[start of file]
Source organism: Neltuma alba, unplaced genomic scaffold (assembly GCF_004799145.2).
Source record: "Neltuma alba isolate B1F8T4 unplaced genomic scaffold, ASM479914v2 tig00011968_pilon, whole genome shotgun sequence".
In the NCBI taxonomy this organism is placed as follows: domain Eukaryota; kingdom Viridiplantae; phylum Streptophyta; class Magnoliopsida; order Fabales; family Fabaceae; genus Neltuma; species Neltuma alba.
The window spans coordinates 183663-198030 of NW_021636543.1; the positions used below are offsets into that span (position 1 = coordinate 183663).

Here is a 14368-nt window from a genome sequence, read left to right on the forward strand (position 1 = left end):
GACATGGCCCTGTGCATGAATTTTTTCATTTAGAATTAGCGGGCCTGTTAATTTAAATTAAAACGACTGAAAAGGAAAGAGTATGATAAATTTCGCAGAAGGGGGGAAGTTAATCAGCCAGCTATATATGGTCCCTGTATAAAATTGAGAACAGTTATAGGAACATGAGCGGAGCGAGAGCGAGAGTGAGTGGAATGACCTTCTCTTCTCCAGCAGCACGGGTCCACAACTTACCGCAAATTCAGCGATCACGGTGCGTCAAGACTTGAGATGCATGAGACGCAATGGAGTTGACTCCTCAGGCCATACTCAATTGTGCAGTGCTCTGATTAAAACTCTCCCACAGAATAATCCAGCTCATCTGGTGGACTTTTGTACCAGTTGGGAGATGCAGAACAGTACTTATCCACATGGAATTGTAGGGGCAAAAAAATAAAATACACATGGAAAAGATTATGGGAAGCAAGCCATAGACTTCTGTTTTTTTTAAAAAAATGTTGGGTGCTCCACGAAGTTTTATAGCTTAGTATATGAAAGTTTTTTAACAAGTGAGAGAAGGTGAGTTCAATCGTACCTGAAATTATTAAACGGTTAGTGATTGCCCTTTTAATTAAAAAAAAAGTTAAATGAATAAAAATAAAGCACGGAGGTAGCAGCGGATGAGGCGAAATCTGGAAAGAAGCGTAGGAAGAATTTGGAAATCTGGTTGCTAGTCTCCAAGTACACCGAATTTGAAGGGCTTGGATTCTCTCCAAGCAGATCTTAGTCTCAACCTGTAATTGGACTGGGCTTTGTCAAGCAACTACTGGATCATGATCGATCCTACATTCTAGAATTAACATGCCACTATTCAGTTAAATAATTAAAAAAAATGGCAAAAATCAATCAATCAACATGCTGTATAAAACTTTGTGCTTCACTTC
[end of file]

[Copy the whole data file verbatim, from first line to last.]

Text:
Source organism: Neltuma alba, unplaced genomic scaffold (assembly GCF_004799145.2).
Source record: "Neltuma alba isolate B1F8T4 unplaced genomic scaffold, ASM479914v2 tig00011968_pilon, whole genome shotgun sequence".
In the NCBI taxonomy this organism is placed as follows: domain Eukaryota; kingdom Viridiplantae; phylum Streptophyta; class Magnoliopsida; order Fabales; family Fabaceae; genus Neltuma; species Neltuma alba.
The window spans coordinates 183663-198030 of NW_021636543.1; the positions used below are offsets into that span (position 1 = coordinate 183663).

Here is a 14368-nt window from a genome sequence, read left to right on the forward strand (position 1 = left end):
GACATGGCCCTGTGCATGAATTTTTTCATTTAGAATTAGCGGGCCTGTTAATTTAAATTAAAACGACTGAAAAGGAAAGAGTATGATAAATTTCGCAGAAGGGGGGAAGTTAATCAGCCAGCTATATATGGTCCCTGTATAAAATTGAGAACAGTTATAGGAACATGAGCGGAGCGAGAGCGAGAGTGAGTGGAATGACCTTCTCTTCTCCAGCAGCACGGGTCCACAACTTACCGCAAATTCAGCGATCACGGTGCGTCAAGACTTGAGATGCATGAGACGCAATGGAGTTGACTCCTCAGGCCATACTCAATTGTGCAGTGCTCTGATTAAAACTCTCCCACAGAATAATCCAGCTCATCTGGTGGACTTTTGTACCAGTTGGGAGATGCAGAACAGTACTTATCCACATGGAATTGTAGGGGCAAAAAAATAAAATACACATGGAAAAGATTATGGGAAGCAAGCCATAGACTTCTGTTTTTTTTAAAAAAATGTTGGGTGCTCCACGAAGTTTTATAGCTTAGTATATGAAAGTTTTTTAACAAGTGAGAGAAGGTGAGTTCAATCGTACCTGAAATTATTAAACGGTTAGTGATTGCCCTTTTAATTAAAAAAAAAGTTAAATGAATAAAAATAAAGCACGGAGGTAGCAGCGGATGAGGCGAAATCTGGAAAGAAGCGTAGGAAGAATTTGGAAATCTGGTTGCTAGTCTCCAAGTACACCGAATTTGAAGGGCTTGGATTCTCTCCAAGCAGATCTTAGTCTCAACCTGTAATTGGACTGGGCTTTGTCAAGCAACTACTGGATCATGATCGATCCTACATTCTAGAATTAACATGCCACTATTCAGTTAAATAATTAAAAAAAATGGCAAAAATCAATCAATCAACATGCTGTATAAAACTTTGTGCTTCACTTC